The effect of loading, corrosion potential, water purity, and heat treatment condition on stress corrosion crack growth rate behavior of alloy X750 (AH and HTH and annealed + 20% cold work) and alloy 718 was investigated in 288 C water. These studies provide quantitative data on the behavior of alloy X750 and alloy 718 in welldefined water chemistry using modern experimental techniques, and provide some insight into the role of yield strength on other iron and nickel base materials whose yield strength is varied by cold work or irradiation.
Stress corrosion cracking (SCC) has occurred in most structural materials in boiling water reactors (BWRs) and pressurized water reactors (PWRs). While the crack growth behavior of various grades of stainless steel, alloy 600, alloy 182 weld metal, and low alloy and carbon steels have been extensively investigated [1-4], there are only limited SCC growth rate data in high temperature, pure water on alloy X750 and alloy 718 .
There are strong and compelling similarities between BWR and PWR environments [2?7], as in both cases the crack tip is deaerated and at low potential, and with the increasing adoption of NobleChem in BWRs, even the surface corrosion potential is low. BWRs and PWRs differ primarily in: temperature (274 C, to up to 338 C in PWRs), H2 fugacity (10 ? 150 ppb vs. 3000 ppb in PWRs) and coolant additives that shift the pH at temperature from 5.6 to 6.8 ? 7.4 in PWRs. Temperature often has the most pronounced effect on SCC. The best estimates ? which must account for the Ni/NiO phase transition by maintaining a fixed potential difference relative to Ni/NiO line ? support an activation energy of 134 kJ/mole (32 kcal/mole) for Ni alloys in deaerated water [8,9]. Since most structural materials in a BWR are exposed to 274 C water (after feed water mixing), the PWR primary is up to 50 C hotter (65 C in the PWR pressurizer). This translates to an increase in growth rate relative to 274 C, to 2.1X at 288 C (BWR core outlet, PWR core inlet), to 11.3X at 323 C (PWR core outlet), to 21.9X at 338 C (PWR pressurizer), to 54.9X at 360 C (accelerated testing). H2 fugacity also has a pronounced effect on growth rate, even though it changes the corrosion potential at 300 C only by 17.1 mV for a 2X change in H2 (56.9 mV for a 10X change). In the vicinity of the Ni/NiO transition, a peak in growth rate is observed that is about 3X higher (relative to > 50 mV away) for Alloy 600 (low yield strength) and about 7X higher for Ni weld metals (higher yield strength) [8,9]. Temperature and H2 fugacity (which changes with temperature) affect the proximity of the corrosion potential to the Ni/NiO [8,9]. By contrast, pH has a less significant role on crack growth in the near-neutral regime (e.g., 5.6 = pure water, to 6.8 ? 7.4 for PWR primary).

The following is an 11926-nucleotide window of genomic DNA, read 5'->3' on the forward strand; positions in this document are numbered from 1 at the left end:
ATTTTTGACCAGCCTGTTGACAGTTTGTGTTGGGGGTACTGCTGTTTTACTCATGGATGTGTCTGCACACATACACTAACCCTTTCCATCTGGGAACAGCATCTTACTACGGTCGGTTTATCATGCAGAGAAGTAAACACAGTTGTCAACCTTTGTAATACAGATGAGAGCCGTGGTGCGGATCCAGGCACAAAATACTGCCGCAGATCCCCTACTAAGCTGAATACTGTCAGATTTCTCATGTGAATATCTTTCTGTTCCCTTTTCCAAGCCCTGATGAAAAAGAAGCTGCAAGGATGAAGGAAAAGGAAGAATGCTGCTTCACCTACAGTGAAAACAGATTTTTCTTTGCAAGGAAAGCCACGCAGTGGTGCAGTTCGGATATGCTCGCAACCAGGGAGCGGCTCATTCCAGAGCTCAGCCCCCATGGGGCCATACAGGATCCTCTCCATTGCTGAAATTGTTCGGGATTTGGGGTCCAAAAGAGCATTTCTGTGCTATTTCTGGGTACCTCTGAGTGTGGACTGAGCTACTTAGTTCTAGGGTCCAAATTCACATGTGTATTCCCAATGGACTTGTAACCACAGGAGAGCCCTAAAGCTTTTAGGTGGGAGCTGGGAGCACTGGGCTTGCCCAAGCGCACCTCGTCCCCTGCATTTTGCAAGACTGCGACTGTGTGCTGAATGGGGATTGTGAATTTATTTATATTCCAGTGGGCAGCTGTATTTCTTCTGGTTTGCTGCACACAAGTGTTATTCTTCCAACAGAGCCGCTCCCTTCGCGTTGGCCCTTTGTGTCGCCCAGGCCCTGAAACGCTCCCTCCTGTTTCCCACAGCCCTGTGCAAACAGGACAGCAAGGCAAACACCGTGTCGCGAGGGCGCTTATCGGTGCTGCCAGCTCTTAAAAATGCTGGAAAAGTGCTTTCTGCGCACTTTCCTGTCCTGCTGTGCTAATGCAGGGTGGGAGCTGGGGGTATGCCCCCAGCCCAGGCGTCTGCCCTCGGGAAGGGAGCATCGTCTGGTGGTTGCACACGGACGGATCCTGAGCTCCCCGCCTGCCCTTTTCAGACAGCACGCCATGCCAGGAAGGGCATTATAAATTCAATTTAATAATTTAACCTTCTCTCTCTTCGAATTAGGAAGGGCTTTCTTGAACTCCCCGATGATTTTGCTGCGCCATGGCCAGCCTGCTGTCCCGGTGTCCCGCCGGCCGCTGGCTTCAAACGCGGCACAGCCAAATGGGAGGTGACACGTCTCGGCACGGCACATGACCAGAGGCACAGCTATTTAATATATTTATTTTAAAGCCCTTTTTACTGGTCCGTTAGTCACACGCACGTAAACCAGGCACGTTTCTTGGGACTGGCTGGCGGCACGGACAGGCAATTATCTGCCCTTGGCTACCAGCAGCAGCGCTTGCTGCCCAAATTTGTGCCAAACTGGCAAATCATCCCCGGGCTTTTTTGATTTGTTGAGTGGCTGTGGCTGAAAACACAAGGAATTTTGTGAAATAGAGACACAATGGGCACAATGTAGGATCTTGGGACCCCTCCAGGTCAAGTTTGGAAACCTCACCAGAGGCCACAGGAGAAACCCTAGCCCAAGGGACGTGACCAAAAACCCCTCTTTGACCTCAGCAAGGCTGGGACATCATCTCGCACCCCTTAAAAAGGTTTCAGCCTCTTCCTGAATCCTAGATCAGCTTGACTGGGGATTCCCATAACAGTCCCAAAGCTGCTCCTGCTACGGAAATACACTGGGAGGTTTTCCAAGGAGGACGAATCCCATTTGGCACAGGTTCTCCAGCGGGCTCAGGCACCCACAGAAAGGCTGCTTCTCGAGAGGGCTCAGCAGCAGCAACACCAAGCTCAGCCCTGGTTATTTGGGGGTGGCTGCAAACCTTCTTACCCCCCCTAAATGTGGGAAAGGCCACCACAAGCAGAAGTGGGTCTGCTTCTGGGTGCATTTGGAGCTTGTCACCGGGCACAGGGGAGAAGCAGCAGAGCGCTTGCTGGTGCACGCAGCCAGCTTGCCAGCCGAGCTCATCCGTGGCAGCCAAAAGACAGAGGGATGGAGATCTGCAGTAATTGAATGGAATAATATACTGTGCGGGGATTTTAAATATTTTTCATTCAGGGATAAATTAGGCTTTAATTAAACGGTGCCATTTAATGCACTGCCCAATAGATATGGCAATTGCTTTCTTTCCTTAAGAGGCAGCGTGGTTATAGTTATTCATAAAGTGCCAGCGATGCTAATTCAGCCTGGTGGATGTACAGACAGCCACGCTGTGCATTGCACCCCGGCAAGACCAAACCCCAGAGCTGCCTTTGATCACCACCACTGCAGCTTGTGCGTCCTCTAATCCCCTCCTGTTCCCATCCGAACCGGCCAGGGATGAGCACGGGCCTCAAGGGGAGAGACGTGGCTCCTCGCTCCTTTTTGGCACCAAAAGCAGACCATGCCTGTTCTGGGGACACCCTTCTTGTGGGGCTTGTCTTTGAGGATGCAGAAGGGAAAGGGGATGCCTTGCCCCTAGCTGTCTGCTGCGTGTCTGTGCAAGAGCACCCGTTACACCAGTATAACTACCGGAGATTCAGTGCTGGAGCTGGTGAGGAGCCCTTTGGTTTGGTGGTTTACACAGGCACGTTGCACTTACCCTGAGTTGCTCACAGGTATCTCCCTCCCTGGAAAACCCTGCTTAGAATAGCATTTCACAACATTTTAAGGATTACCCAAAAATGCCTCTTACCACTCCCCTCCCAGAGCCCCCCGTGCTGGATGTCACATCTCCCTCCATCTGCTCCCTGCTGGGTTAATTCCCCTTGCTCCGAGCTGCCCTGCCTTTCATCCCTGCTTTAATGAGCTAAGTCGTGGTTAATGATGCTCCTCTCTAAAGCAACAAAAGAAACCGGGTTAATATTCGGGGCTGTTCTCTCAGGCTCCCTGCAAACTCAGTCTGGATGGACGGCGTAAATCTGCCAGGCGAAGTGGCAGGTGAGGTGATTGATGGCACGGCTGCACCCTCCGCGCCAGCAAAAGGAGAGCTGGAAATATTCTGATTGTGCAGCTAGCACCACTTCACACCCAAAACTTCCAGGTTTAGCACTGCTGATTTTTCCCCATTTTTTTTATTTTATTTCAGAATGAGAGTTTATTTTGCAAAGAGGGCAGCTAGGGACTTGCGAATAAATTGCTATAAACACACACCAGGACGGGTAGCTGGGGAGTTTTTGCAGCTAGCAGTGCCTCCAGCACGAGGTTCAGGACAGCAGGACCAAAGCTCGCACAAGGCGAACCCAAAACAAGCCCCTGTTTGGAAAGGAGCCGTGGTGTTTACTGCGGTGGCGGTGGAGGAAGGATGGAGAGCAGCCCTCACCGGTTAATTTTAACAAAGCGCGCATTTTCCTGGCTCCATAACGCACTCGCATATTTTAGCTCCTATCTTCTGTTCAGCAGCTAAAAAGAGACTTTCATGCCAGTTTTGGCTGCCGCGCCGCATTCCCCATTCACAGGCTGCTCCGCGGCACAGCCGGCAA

The evaluation of alloy X750 also contributes to an improved understanding of the role of yield strength in SCC, which is important because a broad range of yield strengths exist in structural materials because of cold work, weld shrinkage strain, irradiation hardening, precipitation hardening, etc. Prior work on the effects of yield strength by cold work [10-14], weld shrinkage strains [10-14] and irradiation [6,15] in austenitic 304/304L/316L stainless steels has shown that 20% reduction in thickness (resulting in about 552 MPa (80 ksi) yield strength) can produce large enhancements in crack growth rate (Figure 1). At high potential, these rates are equivalent to those observed on sensitized stainless steel, while at low potential the rates are roughly an order of magnitude higher (Figures 1 ? 3). Similar effects of yield strength were observ